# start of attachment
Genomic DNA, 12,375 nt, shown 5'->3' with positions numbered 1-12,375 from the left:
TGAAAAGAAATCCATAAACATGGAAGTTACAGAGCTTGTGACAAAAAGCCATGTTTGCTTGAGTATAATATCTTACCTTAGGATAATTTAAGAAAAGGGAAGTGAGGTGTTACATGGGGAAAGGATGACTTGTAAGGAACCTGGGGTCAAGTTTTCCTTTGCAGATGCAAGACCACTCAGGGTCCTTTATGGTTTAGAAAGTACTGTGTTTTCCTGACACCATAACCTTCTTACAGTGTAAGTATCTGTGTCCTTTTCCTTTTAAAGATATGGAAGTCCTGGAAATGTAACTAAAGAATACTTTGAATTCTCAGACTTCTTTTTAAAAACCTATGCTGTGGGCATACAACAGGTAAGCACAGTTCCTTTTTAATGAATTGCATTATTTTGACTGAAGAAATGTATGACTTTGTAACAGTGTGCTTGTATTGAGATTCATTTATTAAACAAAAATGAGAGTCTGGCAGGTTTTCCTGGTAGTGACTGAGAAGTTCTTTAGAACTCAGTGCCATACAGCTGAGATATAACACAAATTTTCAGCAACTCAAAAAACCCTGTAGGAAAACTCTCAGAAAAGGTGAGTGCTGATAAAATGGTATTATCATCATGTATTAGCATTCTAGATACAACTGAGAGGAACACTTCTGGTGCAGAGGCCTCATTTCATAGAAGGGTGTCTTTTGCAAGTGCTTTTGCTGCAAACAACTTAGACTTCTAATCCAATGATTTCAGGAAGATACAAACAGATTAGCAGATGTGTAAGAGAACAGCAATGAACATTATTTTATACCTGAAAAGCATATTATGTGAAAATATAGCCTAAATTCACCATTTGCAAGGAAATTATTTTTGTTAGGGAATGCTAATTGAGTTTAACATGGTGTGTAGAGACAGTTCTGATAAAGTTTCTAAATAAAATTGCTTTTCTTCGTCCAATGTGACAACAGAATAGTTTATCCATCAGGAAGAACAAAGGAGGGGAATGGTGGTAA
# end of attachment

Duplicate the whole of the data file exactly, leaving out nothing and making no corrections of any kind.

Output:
Genomic DNA, 12,375 nt, shown 5'->3' with positions numbered 1-12,375 from the left:
TGAAAAGAAATCCATAAACATGGAAGTTACAGAGCTTGTGACAAAAAGCCATGTTTGCTTGAGTATAATATCTTACCTTAGGATAATTTAAGAAAAGGGAAGTGAGGTGTTACATGGGGAAAGGATGACTTGTAAGGAACCTGGGGTCAAGTTTTCCTTTGCAGATGCAAGACCACTCAGGGTCCTTTATGGTTTAGAAAGTACTGTGTTTTCCTGACACCATAACCTTCTTACAGTGTAAGTATCTGTGTCCTTTTCCTTTTAAAGATATGGAAGTCCTGGAAATGTAACTAAAGAATACTTTGAATTCTCAGACTTCTTTTTAAAAACCTATGCTGTGGGCATACAACAGGTAAGCACAGTTCCTTTTTAATGAATTGCATTATTTTGACTGAAGAAATGTATGACTTTGTAACAGTGTGCTTGTATTGAGATTCATTTATTAAACAAAAATGAGAGTCTGGCAGGTTTTCCTGGTAGTGACTGAGAAGTTCTTTAGAACTCAGTGCCATACAGCTGAGATATAACACAAATTTTCAGCAACTCAAAAAACCCTGTAGGAAAACTCTCAGAAAAGGTGAGTGCTGATAAAATGGTATTATCATCATGTATTAGCATTCTAGATACAACTGAGAGGAACACTTCTGGTGCAGAGGCCTCATTTCATAGAAGGGTGTCTTTTGCAAGTGCTTTTGCTGCAAACAACTTAGACTTCTAATCCAATGATTTCAGGAAGATACAAACAGATTAGCAGATGTGTAAGAGAACAGCAATGAACATTATTTTATACCTGAAAAGCATATTATGTGAAAATATAGCCTAAATTCACCATTTGCAAGGAAATTATTTTTGTTAGGGAATGCTAATTGAGTTTAACATGGTGTGTAGAGACAGTTCTGATAAAGTTTCTAAATAAAATTGCTTTTCTTCGTCCAATGTGACAACAGAATAGTTTATCCATCAGGAAGAACAAAGGAGGGGAATGGTGGTAA